I just returned from a marketing communications planning meeting with a team of execs from a UK-based manufacturing company. It was a great meeting about the importance of a strategic approach to PR.
Watch Your Words!
As the discussion turned to topics worthy of announcements and news releases, it became clear that there is a distinct difference between UK and American “business-speak” and other vocabulary.
As an example, one of the company’s execs shared that in the UK, the term “brown bag” has a dramatic difference in definition than in the US. Here in the US, a “brown bag seminar” means a business meeting in which participants bring their own lunch, or “brown bag it” as they view an informative presentation. In the UK, however, the term “brown bag” conjures up visions of a homeless drunk on the side of the road. This is an important distinction when building a press release!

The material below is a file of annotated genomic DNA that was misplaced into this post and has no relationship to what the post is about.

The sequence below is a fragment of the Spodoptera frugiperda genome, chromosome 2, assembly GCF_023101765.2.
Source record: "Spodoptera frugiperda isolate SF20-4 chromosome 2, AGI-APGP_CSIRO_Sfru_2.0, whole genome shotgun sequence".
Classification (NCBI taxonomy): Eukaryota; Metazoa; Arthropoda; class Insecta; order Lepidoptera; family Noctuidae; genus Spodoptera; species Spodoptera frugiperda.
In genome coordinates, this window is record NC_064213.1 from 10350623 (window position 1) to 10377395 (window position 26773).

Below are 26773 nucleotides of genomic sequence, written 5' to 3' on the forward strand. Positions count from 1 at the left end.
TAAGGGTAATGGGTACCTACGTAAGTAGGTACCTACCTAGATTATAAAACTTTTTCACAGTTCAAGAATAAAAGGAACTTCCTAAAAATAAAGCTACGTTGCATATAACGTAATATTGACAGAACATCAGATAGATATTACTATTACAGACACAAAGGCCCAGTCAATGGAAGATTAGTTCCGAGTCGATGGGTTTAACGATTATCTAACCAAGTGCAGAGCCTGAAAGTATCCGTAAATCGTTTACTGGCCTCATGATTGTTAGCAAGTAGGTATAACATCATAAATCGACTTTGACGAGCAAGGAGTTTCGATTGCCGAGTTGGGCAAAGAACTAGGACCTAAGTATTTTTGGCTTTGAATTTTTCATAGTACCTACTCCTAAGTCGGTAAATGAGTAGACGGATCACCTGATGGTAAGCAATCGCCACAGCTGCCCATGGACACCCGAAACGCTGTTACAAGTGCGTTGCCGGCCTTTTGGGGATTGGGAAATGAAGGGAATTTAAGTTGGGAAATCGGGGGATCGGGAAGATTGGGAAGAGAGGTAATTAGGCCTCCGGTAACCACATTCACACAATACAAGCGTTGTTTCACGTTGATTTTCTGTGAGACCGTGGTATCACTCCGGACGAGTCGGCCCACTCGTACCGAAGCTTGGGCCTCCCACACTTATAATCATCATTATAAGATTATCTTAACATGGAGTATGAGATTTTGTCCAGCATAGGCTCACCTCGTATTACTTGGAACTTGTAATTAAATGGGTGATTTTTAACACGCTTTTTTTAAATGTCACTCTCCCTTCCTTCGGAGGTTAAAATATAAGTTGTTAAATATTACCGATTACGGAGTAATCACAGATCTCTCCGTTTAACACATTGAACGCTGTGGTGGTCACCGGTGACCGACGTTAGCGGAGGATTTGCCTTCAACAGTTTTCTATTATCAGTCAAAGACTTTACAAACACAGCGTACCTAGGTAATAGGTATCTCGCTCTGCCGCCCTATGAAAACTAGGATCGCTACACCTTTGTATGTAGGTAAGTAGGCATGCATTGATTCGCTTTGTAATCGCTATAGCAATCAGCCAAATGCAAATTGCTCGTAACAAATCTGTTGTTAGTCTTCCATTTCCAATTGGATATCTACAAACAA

Never Say “Pants”
The term “pants” is also problematical. In the UK,"pants" usually refers to underwear- not trousers. The descriptive term "pants" is also used when referring to something that is of poor quality ("the movie last night was pants").
Business writing is also unique in the UK, where one will see terms like “whilst”; “heretofore”; “henceforth” and other words not often seen in business writing.
For Further Reading
The Project Britain blog on all things British life and culture offers a handy worksheet and vocabulary listing that translates UK and US terms.
PR builds trust and credibility. It is cost-effective way to validate a new product or service to the most people possible. The challenge is to get the word out/generate interest/awareness from unbiased, third party opinion, but to use the appropriate vocabulary!
I married into a UK family, so I understand these issues. I’m just grateful the team reminded me of these particular words. So far, I better remember to stay away from “Brown Bag” and “pants”!